The statement that ‘dog ownership makes you happy,’ doesn’t surprise most dog owners. You’re more content with a dog in the home, and as previously mentioned, you and your family are more likely to be healthier too. A 2003 study found that positive interaction (from 5 to 24 mins. in duration) between dogs and people resulted in increased dopamine levels in the brain in both humans and dogs. Dopamine is one of the neurotransmitters that play an essential role in feelings of happiness, and low levels of dopamine are associated with depression.
#17. Owning a Dog helps with Pain Management
The same 2003 study as above titled “Neurophysiological correlates of affiliative behaviour between humans and dogs” Research found that again positive interaction between dogs and people of around 5 to 24 minutes, increased beta-endorphin and oxytocin.
Beta-endorphins and oxytocin play an essential role in how to manage pain and pain thresholds. Another exciting study back in 1996 found that dog ownership helped reduce pain relievers compared to non-dog owners. Researchers found that people in the study were less reliant on pain medication while undergoing animal-based therapies.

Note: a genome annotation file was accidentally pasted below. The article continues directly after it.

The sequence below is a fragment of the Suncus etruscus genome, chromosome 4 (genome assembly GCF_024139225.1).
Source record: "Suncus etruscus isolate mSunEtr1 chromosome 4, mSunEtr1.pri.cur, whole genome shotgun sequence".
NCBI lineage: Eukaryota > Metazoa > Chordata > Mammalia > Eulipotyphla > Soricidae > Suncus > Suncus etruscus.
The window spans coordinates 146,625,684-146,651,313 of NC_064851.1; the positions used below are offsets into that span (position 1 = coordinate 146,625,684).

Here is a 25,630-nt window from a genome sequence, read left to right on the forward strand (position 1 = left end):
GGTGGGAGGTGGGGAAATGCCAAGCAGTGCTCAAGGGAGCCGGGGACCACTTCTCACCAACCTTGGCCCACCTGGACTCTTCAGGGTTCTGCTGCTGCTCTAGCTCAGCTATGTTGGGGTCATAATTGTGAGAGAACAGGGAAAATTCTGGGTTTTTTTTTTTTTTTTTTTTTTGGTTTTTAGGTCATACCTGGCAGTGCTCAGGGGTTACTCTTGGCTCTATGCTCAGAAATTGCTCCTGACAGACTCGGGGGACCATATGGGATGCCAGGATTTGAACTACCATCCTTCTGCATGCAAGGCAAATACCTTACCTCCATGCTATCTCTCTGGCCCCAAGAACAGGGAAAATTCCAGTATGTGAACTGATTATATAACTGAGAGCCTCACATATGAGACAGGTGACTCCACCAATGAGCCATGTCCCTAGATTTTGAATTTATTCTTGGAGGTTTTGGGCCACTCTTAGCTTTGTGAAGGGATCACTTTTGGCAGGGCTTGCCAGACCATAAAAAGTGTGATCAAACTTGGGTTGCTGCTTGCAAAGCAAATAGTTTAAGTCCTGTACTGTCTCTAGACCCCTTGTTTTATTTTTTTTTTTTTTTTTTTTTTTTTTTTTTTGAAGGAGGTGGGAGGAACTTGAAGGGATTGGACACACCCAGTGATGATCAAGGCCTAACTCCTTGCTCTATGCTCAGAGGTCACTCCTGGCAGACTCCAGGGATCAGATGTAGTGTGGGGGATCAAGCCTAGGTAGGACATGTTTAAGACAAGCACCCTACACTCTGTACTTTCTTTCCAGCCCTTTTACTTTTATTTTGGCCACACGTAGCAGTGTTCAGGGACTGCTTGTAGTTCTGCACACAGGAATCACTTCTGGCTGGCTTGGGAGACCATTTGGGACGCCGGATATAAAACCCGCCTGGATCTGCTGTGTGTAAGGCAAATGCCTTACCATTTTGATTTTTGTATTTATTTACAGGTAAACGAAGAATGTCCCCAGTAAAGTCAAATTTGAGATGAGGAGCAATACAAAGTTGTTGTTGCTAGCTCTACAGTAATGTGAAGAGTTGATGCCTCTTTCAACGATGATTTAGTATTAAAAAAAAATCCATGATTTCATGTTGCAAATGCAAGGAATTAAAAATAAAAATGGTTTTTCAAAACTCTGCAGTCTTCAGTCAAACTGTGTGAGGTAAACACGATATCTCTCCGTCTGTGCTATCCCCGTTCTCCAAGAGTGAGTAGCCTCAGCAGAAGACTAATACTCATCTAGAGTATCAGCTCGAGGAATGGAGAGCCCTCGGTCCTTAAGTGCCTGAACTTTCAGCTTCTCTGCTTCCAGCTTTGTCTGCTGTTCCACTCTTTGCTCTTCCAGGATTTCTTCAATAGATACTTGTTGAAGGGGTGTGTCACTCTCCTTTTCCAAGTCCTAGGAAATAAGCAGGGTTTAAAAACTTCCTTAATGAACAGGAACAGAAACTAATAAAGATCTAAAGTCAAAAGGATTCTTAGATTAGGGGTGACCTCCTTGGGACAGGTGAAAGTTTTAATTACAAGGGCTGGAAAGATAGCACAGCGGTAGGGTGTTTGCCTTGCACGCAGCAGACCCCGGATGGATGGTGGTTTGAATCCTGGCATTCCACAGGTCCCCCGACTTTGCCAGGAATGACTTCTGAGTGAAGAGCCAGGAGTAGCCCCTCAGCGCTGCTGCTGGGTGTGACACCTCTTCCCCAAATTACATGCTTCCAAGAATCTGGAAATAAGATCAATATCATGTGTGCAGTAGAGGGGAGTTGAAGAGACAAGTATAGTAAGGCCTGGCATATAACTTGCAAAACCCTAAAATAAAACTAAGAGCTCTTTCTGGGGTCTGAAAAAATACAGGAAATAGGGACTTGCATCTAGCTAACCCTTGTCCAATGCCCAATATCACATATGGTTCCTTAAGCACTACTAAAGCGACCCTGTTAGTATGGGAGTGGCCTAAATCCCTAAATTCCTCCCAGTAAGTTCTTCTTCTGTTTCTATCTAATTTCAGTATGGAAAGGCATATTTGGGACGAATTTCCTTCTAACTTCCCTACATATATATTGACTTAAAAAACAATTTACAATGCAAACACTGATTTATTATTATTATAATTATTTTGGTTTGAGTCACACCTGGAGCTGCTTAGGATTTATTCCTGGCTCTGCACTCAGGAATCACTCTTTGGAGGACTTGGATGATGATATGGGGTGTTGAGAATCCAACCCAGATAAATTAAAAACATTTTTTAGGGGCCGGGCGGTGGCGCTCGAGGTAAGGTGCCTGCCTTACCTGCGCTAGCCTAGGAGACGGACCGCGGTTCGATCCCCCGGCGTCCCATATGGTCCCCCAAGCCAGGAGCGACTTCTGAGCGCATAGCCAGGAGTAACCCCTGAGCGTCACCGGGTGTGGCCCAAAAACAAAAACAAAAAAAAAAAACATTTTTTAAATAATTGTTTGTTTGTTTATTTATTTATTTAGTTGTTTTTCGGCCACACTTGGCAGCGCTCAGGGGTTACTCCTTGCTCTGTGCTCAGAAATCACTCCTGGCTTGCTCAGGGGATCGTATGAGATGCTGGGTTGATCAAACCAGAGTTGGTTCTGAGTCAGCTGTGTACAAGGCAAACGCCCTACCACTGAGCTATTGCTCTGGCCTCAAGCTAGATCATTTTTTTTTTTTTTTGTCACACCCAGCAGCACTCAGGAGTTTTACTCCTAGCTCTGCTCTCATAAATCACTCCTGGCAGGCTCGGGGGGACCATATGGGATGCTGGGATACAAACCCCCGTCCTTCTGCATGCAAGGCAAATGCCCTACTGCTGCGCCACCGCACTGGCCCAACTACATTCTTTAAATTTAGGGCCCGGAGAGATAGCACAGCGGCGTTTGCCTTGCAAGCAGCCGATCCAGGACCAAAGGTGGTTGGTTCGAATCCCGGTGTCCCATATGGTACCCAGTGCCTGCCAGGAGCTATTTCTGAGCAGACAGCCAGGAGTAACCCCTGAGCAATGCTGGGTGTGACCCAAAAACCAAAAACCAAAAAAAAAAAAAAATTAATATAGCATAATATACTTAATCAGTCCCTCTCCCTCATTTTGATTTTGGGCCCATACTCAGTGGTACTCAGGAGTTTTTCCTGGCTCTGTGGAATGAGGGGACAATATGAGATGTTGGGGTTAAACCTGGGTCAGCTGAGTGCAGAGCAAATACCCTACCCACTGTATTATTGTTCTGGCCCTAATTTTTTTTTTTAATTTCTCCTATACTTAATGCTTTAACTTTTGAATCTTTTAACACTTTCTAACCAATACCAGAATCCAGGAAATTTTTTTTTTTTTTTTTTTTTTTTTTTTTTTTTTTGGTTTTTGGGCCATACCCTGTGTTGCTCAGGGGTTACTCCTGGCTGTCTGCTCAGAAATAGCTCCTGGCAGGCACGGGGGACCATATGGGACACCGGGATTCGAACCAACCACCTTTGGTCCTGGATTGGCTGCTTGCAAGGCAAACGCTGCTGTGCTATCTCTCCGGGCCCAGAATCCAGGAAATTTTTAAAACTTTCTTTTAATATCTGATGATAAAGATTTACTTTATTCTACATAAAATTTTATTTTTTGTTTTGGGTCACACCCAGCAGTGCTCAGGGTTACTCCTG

#18. Reduced Rates of Anxiety found in Dog Owners.
Many dog owners will often worry about Canine Separation Anxiety and reducing other types of anxiety in dogs, when, in fact, dogs help to reduce stress in people. Many studies, including the 2003 survey cited twice above, found that positive interaction between owners and their dogs reduces anxiety. These results stem from decreased glucocorticoid (a stress hormone) levels and increased dopamine and oxytocin levels.
#19. Dogs in the Workplace Lower Stress Levels
If you happen to work for a company that allows dogs in the workplace, you benefit from extra time with your dog. You can also benefit from a decrease in workplace stress, which will also help your co-workers.
For example, one study published in the International Journal of Workplace Health Management found that dogs in the workplace resulted in employees feeling less stressed and experienced better job satisfaction.
#20. Improved Communication in those with Communication Impairment
Multiple studies on individuals with autism and dogs have shown that children with communication difficulties resulting from autism benefit from improved communication within their family when they have a support dog. These children also greatly benefit from the social interaction that having a dog around brings because it makes socialising with peers more comfortable and easier to do. After all, their familiar dog is the centre of attention.